When I was at the Reboot Develop conference I attended one of the best talks I have ever seen. Thierry Boulanger talked about how he and the rest of Sabotage Studio made their game The Messenger. When the audience left the theater, I saw a lot of red eyes and sniffly noses. My own, I’m not ashamed to say, were also red and sniffly, but I’m sort of a softy so a particularly moving commercial might set me off.
A talk about how a developer created a game isn’t really something that anyone would usually classify as emotional. There are a lot of them out there. Most are about the trials of game development, some are about a specific issue or problem the team tackled. I find a lot of them very, academically, interesting. Something was very different about this particular talk.
Thierry Boulanger did talk about his own personal journey, his struggles and hardships, but that wasn’t the only thing that made an entire audience well up. There was something about the way he talked about the game that tugged at me. At the time I hadn’t played The Messenger but I knew I would have to. Now it’s a few months later, and I have played The Messenger, and I get it.
As a game I think that The Messenger is very good. Not earth shaking, not genre defining. It’s not the type of game that will be written up as having historic significance. I’m certain that it will be someone’s favorite game, because, like I said, it is very good. That someone isn’t me, but I am glad that I played it.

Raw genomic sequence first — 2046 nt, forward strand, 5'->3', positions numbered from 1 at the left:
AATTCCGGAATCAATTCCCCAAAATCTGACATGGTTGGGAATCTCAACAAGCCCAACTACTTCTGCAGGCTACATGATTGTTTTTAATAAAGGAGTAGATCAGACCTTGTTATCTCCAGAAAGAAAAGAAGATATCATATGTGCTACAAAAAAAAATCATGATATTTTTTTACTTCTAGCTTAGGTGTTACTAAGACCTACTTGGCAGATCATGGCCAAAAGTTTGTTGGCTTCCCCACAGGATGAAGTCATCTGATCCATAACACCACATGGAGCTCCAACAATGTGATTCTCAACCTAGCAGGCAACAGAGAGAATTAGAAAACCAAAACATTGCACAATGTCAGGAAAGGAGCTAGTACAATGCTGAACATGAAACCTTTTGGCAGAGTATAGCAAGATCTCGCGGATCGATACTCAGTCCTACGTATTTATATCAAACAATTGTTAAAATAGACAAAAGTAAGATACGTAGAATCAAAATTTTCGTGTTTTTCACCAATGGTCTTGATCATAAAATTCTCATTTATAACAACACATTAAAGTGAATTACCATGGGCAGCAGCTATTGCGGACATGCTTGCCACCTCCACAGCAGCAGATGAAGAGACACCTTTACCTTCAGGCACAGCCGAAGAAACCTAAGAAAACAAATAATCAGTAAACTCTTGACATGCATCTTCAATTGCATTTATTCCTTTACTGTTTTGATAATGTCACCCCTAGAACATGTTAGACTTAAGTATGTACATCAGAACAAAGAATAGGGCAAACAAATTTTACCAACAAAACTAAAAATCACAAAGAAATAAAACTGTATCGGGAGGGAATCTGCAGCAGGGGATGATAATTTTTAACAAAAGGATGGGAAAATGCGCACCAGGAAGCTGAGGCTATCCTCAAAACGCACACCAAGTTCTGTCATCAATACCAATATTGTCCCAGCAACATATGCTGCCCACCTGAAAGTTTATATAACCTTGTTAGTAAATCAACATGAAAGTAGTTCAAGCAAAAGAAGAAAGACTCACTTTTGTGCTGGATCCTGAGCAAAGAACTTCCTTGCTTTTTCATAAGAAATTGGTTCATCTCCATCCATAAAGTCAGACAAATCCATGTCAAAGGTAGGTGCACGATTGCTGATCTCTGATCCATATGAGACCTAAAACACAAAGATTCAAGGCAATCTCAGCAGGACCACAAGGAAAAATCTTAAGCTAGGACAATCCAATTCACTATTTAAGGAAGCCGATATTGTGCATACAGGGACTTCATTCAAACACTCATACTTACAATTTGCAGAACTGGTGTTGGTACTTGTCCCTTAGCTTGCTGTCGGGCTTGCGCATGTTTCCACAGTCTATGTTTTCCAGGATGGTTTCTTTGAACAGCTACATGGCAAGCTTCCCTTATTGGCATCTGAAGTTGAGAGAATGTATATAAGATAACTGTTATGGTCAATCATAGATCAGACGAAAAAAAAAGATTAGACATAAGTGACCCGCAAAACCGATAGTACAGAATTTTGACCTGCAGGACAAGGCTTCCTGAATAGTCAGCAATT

Structurally I thought the game had some issues. It is longer than it needs to be. The controls are very sharp and precise but some of the mechanics feel mushy. There is a randomness to some of the boss fights that doesn’t exist anywhere else in the game. The graphics and audio are excellent but don’t always feel cohesive area to area. The music is perfect. The music is absolutely perfect.
Despite any flaws, I can easily recommend The Messenger. The one thing it is absolutely not lacking is heart. The people who made this game put absolutely everything they had into it. The Messenger gives you the impression that the Devs thought they might never get to make another. They jammed in so much stuff, so many mechanics, so many jokes, so many stories, so many choices, that the game is filled to bursting.
I’ll never know if I would have had the same response to The Messenger if I hadn’t heard Thierry’s talk. That’s fine. The two creations work well together. Complement and reinforce each other. I think I understand the talk a little better now, but more importantly, I think I know why he felt he had to give it. He put everything he had into it because he didn’t know if he would ever get to make another one.